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Land owner's plans locked behind gate

By LOGAN D. MABE

© St. Petersburg Times, published June 23, 2000


WESTCHASE -- When a new subdivision is about to begin construction, often the first things built are the fancy entrance gates.

Then the home builders go on about their home-building business behind the walls of privacy.

So when Tom F. Brown built a lovely gated entrance bearing the name Tree Tops at the front of his property on Montague Street, his neighbors in Westchase became very curious. And a bit nervous.

"There's all kinds of rumors about that," said Harold Hackney, a representative from the Fords neighborhood, which abuts Brown's 100-acre property. "There's rumors that he's going to put very high-priced homes in there. Then there's the other one that he's going to put high-priced condos in there. I'm surprised he built that fancy gate."

Pam Prysner, who sits on several neighborhood committees in Westchase, said the entrance has got people talking.

"We've been curious," Prysner said. "The only thing I'd heard is that there were to be executive homes there on large lots. But that's just the rumor that's been floating around."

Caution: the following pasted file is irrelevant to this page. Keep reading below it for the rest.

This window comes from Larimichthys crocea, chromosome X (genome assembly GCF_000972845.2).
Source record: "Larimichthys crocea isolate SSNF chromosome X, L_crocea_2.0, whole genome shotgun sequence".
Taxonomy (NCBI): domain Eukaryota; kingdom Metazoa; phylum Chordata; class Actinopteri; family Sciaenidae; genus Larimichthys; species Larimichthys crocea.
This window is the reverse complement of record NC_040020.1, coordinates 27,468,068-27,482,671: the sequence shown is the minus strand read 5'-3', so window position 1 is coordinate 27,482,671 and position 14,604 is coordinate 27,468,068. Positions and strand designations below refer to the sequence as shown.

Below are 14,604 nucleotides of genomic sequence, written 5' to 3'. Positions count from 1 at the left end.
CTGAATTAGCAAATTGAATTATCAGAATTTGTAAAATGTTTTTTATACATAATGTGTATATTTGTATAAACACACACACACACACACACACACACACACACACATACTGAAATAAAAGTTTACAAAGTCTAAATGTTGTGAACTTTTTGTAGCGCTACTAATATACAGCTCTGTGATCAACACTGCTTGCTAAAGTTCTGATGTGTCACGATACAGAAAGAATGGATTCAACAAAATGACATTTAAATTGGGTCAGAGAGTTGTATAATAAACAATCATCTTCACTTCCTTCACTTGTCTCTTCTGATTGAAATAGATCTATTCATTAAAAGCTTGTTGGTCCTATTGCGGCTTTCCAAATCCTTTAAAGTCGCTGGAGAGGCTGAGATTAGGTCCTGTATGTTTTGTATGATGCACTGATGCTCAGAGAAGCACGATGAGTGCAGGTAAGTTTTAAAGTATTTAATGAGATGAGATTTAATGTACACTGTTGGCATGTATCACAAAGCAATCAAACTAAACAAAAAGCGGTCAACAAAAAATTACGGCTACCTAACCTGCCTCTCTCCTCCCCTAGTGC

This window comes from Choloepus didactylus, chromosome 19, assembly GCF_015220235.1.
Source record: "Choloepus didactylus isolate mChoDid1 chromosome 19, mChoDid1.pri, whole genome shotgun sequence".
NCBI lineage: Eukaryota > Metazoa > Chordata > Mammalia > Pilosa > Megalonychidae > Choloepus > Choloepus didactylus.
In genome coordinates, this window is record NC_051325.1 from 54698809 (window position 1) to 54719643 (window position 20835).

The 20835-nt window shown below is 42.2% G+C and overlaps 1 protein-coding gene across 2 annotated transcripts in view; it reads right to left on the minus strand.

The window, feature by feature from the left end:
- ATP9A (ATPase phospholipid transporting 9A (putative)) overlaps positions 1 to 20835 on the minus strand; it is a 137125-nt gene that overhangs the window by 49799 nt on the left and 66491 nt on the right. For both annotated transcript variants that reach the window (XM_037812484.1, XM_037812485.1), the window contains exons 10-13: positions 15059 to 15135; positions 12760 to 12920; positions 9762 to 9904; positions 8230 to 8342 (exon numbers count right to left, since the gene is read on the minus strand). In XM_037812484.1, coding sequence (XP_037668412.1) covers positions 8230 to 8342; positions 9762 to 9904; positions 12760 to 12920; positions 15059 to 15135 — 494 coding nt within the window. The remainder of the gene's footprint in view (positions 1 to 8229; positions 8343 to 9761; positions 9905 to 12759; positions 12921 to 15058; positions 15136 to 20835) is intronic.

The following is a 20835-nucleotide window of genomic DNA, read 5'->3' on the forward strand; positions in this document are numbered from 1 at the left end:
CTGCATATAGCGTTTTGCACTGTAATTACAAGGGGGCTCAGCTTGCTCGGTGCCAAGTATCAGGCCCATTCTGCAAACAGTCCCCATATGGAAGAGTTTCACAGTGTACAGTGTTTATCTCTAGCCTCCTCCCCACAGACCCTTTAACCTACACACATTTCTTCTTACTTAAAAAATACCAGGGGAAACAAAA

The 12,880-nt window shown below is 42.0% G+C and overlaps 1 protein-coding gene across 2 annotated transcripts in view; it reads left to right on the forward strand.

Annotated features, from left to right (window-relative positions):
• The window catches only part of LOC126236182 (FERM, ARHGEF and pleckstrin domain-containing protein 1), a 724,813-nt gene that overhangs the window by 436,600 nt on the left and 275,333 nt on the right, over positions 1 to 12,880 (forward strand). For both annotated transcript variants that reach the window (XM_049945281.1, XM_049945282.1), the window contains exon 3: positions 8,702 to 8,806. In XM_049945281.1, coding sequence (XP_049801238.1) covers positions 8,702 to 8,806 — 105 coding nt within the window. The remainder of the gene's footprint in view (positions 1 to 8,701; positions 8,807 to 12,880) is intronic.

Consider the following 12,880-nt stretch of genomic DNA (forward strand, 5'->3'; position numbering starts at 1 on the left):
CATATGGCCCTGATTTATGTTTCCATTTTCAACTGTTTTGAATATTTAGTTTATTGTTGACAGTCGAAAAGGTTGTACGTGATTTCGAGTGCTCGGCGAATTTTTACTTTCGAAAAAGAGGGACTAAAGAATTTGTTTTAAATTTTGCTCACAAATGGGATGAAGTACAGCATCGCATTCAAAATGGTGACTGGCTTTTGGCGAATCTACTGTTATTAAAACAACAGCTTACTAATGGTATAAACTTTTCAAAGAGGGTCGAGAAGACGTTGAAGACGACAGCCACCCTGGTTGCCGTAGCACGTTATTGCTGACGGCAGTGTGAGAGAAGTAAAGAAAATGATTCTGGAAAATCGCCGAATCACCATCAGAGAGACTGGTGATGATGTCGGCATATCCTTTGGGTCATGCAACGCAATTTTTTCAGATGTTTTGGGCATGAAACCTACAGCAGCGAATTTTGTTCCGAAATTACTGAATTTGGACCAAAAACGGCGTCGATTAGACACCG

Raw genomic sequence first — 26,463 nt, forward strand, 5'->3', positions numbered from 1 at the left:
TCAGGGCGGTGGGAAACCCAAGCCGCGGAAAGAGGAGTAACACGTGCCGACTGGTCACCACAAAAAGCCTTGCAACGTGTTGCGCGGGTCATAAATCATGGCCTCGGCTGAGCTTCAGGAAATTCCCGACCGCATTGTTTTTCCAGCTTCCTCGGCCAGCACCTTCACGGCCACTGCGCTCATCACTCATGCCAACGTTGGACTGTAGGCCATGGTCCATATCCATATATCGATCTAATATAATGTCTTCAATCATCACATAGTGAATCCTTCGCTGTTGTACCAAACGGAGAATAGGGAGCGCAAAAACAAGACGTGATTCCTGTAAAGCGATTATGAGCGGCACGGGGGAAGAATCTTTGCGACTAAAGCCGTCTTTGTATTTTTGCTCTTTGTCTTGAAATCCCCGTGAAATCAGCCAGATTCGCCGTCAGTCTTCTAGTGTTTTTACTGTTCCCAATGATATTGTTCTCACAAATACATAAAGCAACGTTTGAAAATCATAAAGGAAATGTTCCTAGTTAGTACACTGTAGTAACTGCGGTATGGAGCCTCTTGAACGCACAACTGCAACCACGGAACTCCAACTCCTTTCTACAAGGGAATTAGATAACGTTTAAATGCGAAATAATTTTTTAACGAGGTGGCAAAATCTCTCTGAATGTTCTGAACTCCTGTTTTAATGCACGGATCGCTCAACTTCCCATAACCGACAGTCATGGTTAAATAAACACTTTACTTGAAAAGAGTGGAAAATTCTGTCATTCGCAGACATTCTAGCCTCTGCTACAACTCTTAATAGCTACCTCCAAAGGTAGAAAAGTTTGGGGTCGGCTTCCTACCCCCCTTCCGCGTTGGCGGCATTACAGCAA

"He's being really evasive about what he's doing," said Debbie Jones, director of marketing for Terrabrook, the developer of Westchase. "We're not even sure, but he's not talking about it."

Brown, 74, doesn't have much to say on the subject.

"I've got 100 acres and a tree farm and a residence back there," said Brown, a longtime area lawyer. "Someday, who knows what will happen? You'll hear about it when it happens. We're not ready to move to St. Pete Beach just yet."

But Mark Eilers, a real estate broker who has done deals with Brown in the past, said Brown has made no secret of his long-term intentions.

"In the future, it will be a single-family development," Eilers said. "He's got it cleared where eventually roads would go in and you can see where the houses will ultimately go."

But that's not likely to happen for quite some time, Eilers said.

"At this point, he's going to live out his life back there in solitude," Eilers said. "This is 15, 20 years down the road. Nothing to get excited about."

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